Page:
After trying the Discovery website and FNB online banking and getting shoved from link to useless link I became aware the PIN reset functionality that was previously available online was no longer there, although there were many stale and outdated links still suggesting the feature. So I called Discovery, gave them answers to the really basic security questions they use to verify one’s identity, and then was told a PIN reset had been requested, and would occur at midnight. I figured I could survive for an evening without this credit card, but the next thing I heard blew me away:

Within 48 hours someone from Discovery Card would phone me and read my new PIN to me over the phone!

But that’s my PIN! My PIN. MY PIN! The most personal 4 digits in my financial existence. How can they let some stranger see my PIN? And read it to me. What if I don’t change it? Then that PIN exists in someone’s memory. And what if the telephone line is not secure? Wait, I know the telephone line is not secure! Run that by me again: Someone will call and read you your new PIN. Haha, Get out!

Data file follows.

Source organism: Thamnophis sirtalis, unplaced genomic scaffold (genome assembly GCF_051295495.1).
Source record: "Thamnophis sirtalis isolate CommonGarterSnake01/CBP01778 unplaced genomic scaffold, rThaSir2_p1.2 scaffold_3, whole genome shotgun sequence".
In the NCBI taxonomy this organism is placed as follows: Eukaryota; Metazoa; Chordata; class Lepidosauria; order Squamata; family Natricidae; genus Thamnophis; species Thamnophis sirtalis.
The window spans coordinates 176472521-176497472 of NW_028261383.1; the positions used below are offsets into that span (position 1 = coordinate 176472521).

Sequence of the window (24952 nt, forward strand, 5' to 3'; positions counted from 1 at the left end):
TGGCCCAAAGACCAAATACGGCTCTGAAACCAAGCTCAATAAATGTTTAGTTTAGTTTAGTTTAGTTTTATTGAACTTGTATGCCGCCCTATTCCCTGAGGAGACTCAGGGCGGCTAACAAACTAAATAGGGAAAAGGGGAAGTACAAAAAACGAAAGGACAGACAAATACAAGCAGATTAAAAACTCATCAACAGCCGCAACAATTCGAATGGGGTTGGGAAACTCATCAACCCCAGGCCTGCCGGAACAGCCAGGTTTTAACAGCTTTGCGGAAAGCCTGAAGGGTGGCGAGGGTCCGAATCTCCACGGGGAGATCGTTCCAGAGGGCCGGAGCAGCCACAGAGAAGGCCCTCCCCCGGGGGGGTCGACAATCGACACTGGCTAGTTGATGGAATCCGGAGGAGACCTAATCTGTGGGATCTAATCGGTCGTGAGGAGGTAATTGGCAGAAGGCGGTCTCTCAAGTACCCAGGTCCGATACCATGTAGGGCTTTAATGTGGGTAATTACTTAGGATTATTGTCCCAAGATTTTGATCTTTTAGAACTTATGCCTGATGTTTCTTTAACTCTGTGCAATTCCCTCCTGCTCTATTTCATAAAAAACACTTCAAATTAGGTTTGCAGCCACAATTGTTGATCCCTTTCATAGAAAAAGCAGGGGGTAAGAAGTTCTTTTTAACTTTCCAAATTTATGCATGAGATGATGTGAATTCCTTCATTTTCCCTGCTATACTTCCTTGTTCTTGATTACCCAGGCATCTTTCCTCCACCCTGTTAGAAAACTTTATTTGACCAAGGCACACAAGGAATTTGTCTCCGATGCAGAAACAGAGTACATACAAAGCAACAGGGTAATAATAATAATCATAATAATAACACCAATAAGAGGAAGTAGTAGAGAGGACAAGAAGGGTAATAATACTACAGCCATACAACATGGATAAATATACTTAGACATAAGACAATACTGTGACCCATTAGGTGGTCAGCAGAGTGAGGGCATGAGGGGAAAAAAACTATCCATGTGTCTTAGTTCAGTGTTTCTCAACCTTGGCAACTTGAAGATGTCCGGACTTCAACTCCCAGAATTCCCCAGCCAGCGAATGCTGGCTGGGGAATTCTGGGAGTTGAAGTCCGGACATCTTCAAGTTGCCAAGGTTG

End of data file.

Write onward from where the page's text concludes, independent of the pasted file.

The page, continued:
This shocked me, so I asked Discovery about the insecurity of this process on Twitter:

and received this reply:

This is crazy. This is a human element introduced into a system that third persons do not belong in. Anybody with devious intentions could get a PIN out of that department easily. Surely these people go to lunch? Or they go home at night? They leave the building at some stage at least, and remembering a 4 digit number for a short period is trivial. Or one could steal a document. Or they could just phone the “wrong number” and give the PIN out that way. Or there are so many ways to compromise this system. And even if all the staff are 100% honest, they’re still susceptible to blackmail.